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Indiana senators answer questions from Martindale-Brightwood group

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Both senators from Indiana, Mike Braun and Todd Young, spent about a half hour answering questions during the monthly ONE VOICE Martindale-Brightwood meeting April 14.

Braun and Young, both Republicans, took questions over Zoom on topics ranging from the minimum wage to gentrification to the 2020 election and former President Donald Trump.

Minimum wage

Both senators said the minimum wage should rise and fall based on the cost of living in a particular area.

Some states and cities probably need a minimum wage above $15 an hour, Braun said. He hinted that a state like Indiana could use a minimum wage in the ballpark of $10.50 to $12. (Indiana has had the federal minimum wage of $7.25 since 2009.)

“If you raise it and don’t take into consideration not only income but cost of living, you’re gonna lose jobs in the process,” Braun said.

Young said the bottom line is people need enough to live on.

“People need enough to be able to take care of a couple kids,” he said. “People need enough to afford health care and food and the essentials of life.”


The moderator asked both senators a detailed question about if they would support a bill requiring developers who get help from the federal government to set aside 1.5% of the money in a fund that would help longtime residents pay their increased property taxes.

Neither senator staked out a firm position on the hypothetical bill.

“I will look at anything that makes sense that’s gonna help on the housing front with both entry-level housing and senior housing,” Braun said.

Young said he thinks the federal government would be challenged in court if it tried to do something like that since property taxes are primarily a state and local issue.


President Joe Biden said during his campaign he would not raise taxes on anyone with an income over $400,000, though the administration has since clarified that benchmark applies to families, not individuals.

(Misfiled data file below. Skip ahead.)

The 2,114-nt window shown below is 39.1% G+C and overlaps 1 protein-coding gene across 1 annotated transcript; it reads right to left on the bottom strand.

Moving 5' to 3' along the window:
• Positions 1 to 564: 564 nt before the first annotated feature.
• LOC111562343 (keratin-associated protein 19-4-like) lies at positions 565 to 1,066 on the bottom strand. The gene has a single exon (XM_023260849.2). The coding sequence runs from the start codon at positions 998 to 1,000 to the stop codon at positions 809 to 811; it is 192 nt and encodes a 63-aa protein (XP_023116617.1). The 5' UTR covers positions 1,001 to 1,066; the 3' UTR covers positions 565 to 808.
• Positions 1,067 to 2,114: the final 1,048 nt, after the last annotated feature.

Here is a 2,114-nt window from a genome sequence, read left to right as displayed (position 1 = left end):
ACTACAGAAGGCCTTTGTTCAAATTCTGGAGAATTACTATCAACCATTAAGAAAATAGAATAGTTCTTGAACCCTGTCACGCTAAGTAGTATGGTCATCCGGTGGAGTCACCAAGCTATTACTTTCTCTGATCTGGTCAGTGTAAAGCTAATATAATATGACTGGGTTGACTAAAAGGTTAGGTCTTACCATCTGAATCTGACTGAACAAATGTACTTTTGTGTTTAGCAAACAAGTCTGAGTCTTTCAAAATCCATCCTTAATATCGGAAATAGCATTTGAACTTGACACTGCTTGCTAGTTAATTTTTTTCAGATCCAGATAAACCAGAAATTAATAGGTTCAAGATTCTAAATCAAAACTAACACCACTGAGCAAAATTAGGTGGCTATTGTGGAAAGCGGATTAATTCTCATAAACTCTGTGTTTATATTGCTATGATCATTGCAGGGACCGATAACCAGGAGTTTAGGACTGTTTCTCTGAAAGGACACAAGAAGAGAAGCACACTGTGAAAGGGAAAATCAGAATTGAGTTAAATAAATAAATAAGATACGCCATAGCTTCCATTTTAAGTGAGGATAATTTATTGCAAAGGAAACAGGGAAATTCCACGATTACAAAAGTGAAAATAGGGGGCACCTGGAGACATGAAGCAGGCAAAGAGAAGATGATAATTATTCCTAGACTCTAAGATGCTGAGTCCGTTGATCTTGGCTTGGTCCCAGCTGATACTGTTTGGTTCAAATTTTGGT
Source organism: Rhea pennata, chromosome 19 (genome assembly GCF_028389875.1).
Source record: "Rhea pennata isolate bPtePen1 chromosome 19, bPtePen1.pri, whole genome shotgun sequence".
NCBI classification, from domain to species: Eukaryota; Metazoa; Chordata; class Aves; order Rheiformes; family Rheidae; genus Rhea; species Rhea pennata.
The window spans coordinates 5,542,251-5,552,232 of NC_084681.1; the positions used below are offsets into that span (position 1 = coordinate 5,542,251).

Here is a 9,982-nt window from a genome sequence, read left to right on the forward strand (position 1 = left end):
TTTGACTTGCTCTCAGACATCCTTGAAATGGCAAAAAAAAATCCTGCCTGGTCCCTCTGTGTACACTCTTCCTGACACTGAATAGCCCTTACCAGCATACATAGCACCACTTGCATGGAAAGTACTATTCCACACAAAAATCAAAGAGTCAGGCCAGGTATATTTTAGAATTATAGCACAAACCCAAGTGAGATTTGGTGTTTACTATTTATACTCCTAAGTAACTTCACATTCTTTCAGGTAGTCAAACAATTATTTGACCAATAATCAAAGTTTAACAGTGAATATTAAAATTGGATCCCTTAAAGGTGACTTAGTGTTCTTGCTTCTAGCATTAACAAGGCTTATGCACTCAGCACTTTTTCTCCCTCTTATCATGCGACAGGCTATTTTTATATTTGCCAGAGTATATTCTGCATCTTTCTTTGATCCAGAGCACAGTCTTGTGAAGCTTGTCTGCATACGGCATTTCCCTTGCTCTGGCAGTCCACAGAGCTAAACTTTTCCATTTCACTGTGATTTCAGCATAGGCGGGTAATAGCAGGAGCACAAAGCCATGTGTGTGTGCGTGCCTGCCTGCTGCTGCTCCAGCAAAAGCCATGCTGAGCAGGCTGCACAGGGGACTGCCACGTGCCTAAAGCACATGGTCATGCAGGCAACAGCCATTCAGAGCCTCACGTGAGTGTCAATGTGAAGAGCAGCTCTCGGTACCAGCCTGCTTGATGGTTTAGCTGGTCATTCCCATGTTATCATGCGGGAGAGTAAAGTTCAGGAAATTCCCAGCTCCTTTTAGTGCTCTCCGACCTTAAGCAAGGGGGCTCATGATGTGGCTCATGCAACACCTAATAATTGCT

Young said it was a good campaign promise but thinks it’s unlikely since Biden recently unveiled a $2 trillion infrastructure plan. The plan calls for an increase in the corporate tax rate — lowered from 35% to 21% under Trump — to cover costs.

Braun said the federal government should not raise taxes and instead “live within its means.”

“The more you raise the tax, the less incentive there’s gonna be to grow your business and create jobs and all of that,” he said.

2020 election and Trump

Was the 2020 presidential compromised, as Trump and other Republicans claimed after Biden won?

“Not systemic fraud, not widespread fraud,” said Braun, who planned to vote against certifying Arizona’s Electoral College votes but reversed his decision after the violence at the U.S. Capitol on Jan. 6.

“But there were a lot of things done in certain places,” he added. “Indiana would not have been one of them.”

Young said he had a fair amount of insight into the election because of his role as chair of the National Republican Senatorial Committee, which ended in January.

“The 2020 election was legit,” he said. “Any irregularities that might have occurred were not nearly enough to change the outcome.”

Young was also asked about his feelings toward Trump. He said he supported a lot of the economic initiatives: lower taxes, deregulation, etc.

“Our styles are very different,” Young said. “You may have picked up on that a little bit.”

Mixed reactions from attendees

Linda Johnson, who represents St. Rita Catholic Church on ONE VOICE, thought the senators tried to get out of answering some questions by saying the issue really belongs to state or local government.

Johnson, 75, used voting as an example. Young didn’t dispute the 2020 election results but said he doesn’t want the federal government to “nationalize” elections with blanket rules and regulations.

It was an insincere answer, Johnson said, because some Republicans in Congress tried to “squash what the people said” by crying foul without evidence or not certifying the election results.

Still, she said, it was good to hear directly from the senators.

“Every time you have that interaction, that’s good for them,” Johnson said, “and you have to say, ‘What am I getting that’s good for me?’”

Hattie Carlis said she was disappointed with the senators’ answers concerning gentrification and thought they ducked out of the minimum wage question by not acknowledging that the federal government establishes what the floor is.

“If they’re not gonna come with authenticity to the voter, which none of them are because they’re politicians, then there’s no need to come,” said Carlis, a 62-year-old web designer. “Basically, it was a game being played.”

Contact staff writer Tyler Fenwick at 317-762-7853. Follow him on Twitter @Ty_Fenwick.

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